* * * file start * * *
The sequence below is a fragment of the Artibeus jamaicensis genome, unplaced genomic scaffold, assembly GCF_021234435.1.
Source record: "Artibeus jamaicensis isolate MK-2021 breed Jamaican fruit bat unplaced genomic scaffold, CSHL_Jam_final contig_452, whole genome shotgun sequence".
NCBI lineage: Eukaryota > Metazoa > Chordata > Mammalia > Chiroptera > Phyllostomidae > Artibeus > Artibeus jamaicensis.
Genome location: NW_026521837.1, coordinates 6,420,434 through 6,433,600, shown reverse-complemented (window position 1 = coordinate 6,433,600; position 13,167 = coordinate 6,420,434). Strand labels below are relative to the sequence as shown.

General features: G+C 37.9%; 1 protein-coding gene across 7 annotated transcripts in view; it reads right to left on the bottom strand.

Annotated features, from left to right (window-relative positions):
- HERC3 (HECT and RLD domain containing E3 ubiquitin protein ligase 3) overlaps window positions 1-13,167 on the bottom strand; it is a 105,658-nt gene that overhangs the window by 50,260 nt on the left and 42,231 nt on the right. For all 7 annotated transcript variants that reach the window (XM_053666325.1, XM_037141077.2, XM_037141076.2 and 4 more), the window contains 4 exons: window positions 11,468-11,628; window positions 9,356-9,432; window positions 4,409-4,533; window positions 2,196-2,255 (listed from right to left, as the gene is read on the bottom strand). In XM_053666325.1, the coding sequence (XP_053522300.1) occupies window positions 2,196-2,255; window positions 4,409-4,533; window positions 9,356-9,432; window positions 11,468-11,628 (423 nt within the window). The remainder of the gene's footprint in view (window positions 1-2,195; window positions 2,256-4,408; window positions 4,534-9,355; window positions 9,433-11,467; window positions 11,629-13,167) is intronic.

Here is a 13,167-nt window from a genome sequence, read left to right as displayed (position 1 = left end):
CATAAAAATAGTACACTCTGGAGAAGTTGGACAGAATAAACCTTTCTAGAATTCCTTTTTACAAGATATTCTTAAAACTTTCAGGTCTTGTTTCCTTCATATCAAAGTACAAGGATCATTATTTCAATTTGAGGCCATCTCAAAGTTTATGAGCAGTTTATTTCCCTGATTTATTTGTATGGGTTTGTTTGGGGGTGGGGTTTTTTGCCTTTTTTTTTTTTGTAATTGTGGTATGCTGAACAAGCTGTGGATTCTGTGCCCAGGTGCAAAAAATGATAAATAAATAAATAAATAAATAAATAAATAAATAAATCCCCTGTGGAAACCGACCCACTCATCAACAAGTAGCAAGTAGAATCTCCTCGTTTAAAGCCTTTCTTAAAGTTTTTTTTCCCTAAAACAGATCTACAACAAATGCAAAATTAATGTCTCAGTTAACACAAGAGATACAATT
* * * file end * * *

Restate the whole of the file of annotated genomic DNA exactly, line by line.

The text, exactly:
The sequence below is a fragment of the Artibeus jamaicensis genome, unplaced genomic scaffold, assembly GCF_021234435.1.
Source record: "Artibeus jamaicensis isolate MK-2021 breed Jamaican fruit bat unplaced genomic scaffold, CSHL_Jam_final contig_452, whole genome shotgun sequence".
NCBI lineage: Eukaryota > Metazoa > Chordata > Mammalia > Chiroptera > Phyllostomidae > Artibeus > Artibeus jamaicensis.
Genome location: NW_026521837.1, coordinates 6,420,434 through 6,433,600, shown reverse-complemented (window position 1 = coordinate 6,433,600; position 13,167 = coordinate 6,420,434). Strand labels below are relative to the sequence as shown.

General features: G+C 37.9%; 1 protein-coding gene across 7 annotated transcripts in view; it reads right to left on the bottom strand.

Annotated features, from left to right (window-relative positions):
- HERC3 (HECT and RLD domain containing E3 ubiquitin protein ligase 3) overlaps window positions 1-13,167 on the bottom strand; it is a 105,658-nt gene that overhangs the window by 50,260 nt on the left and 42,231 nt on the right. For all 7 annotated transcript variants that reach the window (XM_053666325.1, XM_037141077.2, XM_037141076.2 and 4 more), the window contains 4 exons: window positions 11,468-11,628; window positions 9,356-9,432; window positions 4,409-4,533; window positions 2,196-2,255 (listed from right to left, as the gene is read on the bottom strand). In XM_053666325.1, the coding sequence (XP_053522300.1) occupies window positions 2,196-2,255; window positions 4,409-4,533; window positions 9,356-9,432; window positions 11,468-11,628 (423 nt within the window). The remainder of the gene's footprint in view (window positions 1-2,195; window positions 2,256-4,408; window positions 4,534-9,355; window positions 9,433-11,467; window positions 11,629-13,167) is intronic.

Here is a 13,167-nt window from a genome sequence, read left to right as displayed (position 1 = left end):
CATAAAAATAGTACACTCTGGAGAAGTTGGACAGAATAAACCTTTCTAGAATTCCTTTTTACAAGATATTCTTAAAACTTTCAGGTCTTGTTTCCTTCATATCAAAGTACAAGGATCATTATTTCAATTTGAGGCCATCTCAAAGTTTATGAGCAGTTTATTTCCCTGATTTATTTGTATGGGTTTGTTTGGGGGTGGGGTTTTTTGCCTTTTTTTTTTTTGTAATTGTGGTATGCTGAACAAGCTGTGGATTCTGTGCCCAGGTGCAAAAAATGATAAATAAATAAATAAATAAATAAATAAATAAATAAATCCCCTGTGGAAACCGACCCACTCATCAACAAGTAGCAAGTAGAATCTCCTCGTTTAAAGCCTTTCTTAAAGTTTTTTTTCCCTAAAACAGATCTACAACAAATGCAAAATTAATGTCTCAGTTAACACAAGAGATACAATT